Chang CC, Cheng AC, Chang AB. Over-the-counter (OTC) medications to reduce cough as an adjunct to antibiotics for acute pneumonia in children and adults. Cochrane Database of Systematic Reviews 2014, Issue 3. Art. No.: CD006088. DOI: 10.1002/14651858.CD006088.pub4 – See more at: http://summaries.cochrane.org/CD006088/ARI_over-the-counter-medications-to-help-reduce-cough-for-children-and-adults-on-antibiotics-for-acute-pneumonia#sthash.2wD82ChI.dpuf
Oduwole O, Meremikwu MM, Oyo-Ita A, Udoh EE. Honey for acute cough in children. Cochrane Database of Systematic Reviews 2014, Issue 12. Art. No.: CD007094. DOI: 10.1002/14651858.CD007094.pub4 – See more at: http://summaries.cochrane.org/CD007094/ARI_honey-for-acute-cough-in-children#sthash.t4vEvFdB.dpuf
Mulholland S, Chang AB. Honey and lozenges for children with non-specific cough. Cochrane Database of Systematic Reviews 2009, Issue 2. Art. No.: CD007523. DOI: 10.1002/14651858.CD007523.pub2 – See more at: http://summaries.cochrane.org/CD007523/AIRWAYS_honey-and-lozenges-for-children-with-non-specific-cough#sthash.eMODdSs6.dpuf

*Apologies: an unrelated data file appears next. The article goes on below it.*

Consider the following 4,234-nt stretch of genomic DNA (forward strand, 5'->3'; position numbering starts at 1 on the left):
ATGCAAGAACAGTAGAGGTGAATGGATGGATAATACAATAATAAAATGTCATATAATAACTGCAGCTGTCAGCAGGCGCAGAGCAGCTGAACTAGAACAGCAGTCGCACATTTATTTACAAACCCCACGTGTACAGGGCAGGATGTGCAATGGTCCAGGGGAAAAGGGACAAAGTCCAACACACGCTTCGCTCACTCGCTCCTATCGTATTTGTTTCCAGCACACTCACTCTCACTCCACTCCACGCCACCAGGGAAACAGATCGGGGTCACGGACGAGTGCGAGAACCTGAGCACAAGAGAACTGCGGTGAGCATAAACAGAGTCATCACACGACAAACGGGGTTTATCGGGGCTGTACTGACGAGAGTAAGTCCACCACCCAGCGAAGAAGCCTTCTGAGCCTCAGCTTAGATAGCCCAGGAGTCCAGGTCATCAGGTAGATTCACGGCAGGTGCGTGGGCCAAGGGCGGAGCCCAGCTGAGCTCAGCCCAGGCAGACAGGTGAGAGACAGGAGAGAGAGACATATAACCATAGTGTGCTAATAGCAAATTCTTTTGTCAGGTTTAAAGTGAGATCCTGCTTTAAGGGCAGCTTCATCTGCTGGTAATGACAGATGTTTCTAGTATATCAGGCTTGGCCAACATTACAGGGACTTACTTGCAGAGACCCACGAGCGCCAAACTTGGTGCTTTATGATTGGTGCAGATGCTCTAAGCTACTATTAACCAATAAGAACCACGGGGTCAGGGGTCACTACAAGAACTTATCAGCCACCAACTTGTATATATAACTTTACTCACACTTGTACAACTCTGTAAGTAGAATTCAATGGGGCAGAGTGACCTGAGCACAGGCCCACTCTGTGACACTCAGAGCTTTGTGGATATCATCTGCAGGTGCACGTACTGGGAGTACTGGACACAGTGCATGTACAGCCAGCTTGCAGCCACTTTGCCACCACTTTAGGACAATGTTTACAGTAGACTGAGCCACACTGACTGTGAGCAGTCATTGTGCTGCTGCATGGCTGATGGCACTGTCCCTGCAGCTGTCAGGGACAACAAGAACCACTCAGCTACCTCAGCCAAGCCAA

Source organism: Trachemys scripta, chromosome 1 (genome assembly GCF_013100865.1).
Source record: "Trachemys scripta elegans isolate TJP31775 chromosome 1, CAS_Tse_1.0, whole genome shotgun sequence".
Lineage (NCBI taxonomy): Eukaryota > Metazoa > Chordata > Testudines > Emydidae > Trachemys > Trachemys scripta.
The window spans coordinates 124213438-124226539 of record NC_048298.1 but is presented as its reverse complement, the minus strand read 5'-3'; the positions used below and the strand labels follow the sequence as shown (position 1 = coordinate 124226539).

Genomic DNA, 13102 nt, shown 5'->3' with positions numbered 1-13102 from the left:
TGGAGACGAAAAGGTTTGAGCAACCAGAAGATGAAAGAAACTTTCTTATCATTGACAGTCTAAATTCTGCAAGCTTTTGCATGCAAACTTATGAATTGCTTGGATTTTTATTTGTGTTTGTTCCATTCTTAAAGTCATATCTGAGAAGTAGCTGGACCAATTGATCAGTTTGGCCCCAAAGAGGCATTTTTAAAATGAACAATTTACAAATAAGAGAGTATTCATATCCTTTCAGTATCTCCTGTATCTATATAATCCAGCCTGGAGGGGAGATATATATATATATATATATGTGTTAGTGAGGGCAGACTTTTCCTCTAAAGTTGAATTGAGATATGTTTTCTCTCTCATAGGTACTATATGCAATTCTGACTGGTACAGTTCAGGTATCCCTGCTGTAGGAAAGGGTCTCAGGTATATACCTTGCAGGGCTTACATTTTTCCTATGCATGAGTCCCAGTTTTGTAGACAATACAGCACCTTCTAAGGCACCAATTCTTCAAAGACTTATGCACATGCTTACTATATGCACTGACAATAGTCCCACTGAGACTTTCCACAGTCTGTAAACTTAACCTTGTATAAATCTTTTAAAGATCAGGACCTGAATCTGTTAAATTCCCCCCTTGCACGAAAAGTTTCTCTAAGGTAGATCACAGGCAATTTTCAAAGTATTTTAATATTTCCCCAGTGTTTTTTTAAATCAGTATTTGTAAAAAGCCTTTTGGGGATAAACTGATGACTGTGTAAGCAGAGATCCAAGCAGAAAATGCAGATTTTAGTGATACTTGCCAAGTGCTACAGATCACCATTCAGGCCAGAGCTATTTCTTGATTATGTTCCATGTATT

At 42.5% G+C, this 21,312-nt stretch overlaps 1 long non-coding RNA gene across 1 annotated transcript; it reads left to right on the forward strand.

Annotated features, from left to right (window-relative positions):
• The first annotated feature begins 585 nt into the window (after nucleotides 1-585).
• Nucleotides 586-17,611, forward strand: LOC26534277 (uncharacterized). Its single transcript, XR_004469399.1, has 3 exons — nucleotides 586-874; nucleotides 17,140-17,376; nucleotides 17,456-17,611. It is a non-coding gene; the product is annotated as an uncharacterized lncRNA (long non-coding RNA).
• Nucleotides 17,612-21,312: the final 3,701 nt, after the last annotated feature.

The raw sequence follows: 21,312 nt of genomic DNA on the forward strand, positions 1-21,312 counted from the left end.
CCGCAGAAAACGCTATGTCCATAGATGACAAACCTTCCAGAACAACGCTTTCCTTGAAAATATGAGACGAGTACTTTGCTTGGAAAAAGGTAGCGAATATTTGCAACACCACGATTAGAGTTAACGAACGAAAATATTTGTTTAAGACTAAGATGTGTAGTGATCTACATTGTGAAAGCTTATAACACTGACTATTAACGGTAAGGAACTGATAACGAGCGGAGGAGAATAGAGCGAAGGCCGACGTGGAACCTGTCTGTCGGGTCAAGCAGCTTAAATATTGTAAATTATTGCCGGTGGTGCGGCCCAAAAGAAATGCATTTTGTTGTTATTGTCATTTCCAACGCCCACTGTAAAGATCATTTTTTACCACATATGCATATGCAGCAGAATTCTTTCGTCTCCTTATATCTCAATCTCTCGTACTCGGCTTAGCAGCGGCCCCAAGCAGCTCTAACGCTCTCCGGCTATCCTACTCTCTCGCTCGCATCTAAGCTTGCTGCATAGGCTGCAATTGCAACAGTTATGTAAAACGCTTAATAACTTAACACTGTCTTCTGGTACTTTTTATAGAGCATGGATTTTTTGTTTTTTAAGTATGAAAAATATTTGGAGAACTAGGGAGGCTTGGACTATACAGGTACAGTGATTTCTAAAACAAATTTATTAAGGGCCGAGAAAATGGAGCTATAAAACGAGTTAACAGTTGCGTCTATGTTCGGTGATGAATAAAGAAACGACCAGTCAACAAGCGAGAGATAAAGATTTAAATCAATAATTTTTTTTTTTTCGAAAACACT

De Sutter AIM, van Driel ML, Kumar AA, Lesslar O, Skrt A. Oral antihistamine-decongestant-analgesic combinations for the common cold. Cochrane Database of Systematic Reviews 2012, Issue 2. Art. No.: CD004976. DOI: 10.1002/14651858.CD004976.pub3 – See more at: http://summaries.cochrane.org/CD004976/ARI_oral-antihistamine-decongestant-analgesic-combinations-for-the-common-cold#sthash.Oi83kLDJ.dpuf
Shaikh N, Wald ER. Decongestants, antihistamines and nasal irrigation for acute sinusitis in children. Cochrane Database of Systematic Reviews 2014, Issue 10. Art. No.: CD007909. DOI: 10.1002/14651858.CD007909.pub4 – See more at: http://summaries.cochrane.org/CD007909/ARI_decongestants-antihistamines-and-nasal-irrigation-for-acute-sinusitis-in-children#sthash.aojo37Nu.dpuf
Derry S, Matthews PR L, Wiffen PJ, Moore R. Salicylate-containing rubefacients for acute and chronic musculoskeletal pain in adults. Cochrane Database of Systematic Reviews 2014, Issue 11. Art. No.: CD007403. DOI: 10.1002/14651858.CD007403.pub3 – See more at: http://summaries.cochrane.org/CD007403/SYMPT_topical-rubefacients-for-acute-and-chronic-musculoskeletal-pain-in-adults#sthash.DO2kKPCb.dpuf
Derry CJ, Derry S, Moore RA. Caffeine as an analgesic adjuvant for acute pain in adults. Cochrane Database of Systematic Reviews 2012, Issue 3. Art. No.: CD009281. DOI: 10.1002/14651858.CD009281.pub2 – See more at: http://summaries.cochrane.org/CD009281/SYMPT_caffeine-as-an-analgesic-adjuvant-for-acute-pain-in-adults#sthash.zv2JKDF3.dpuf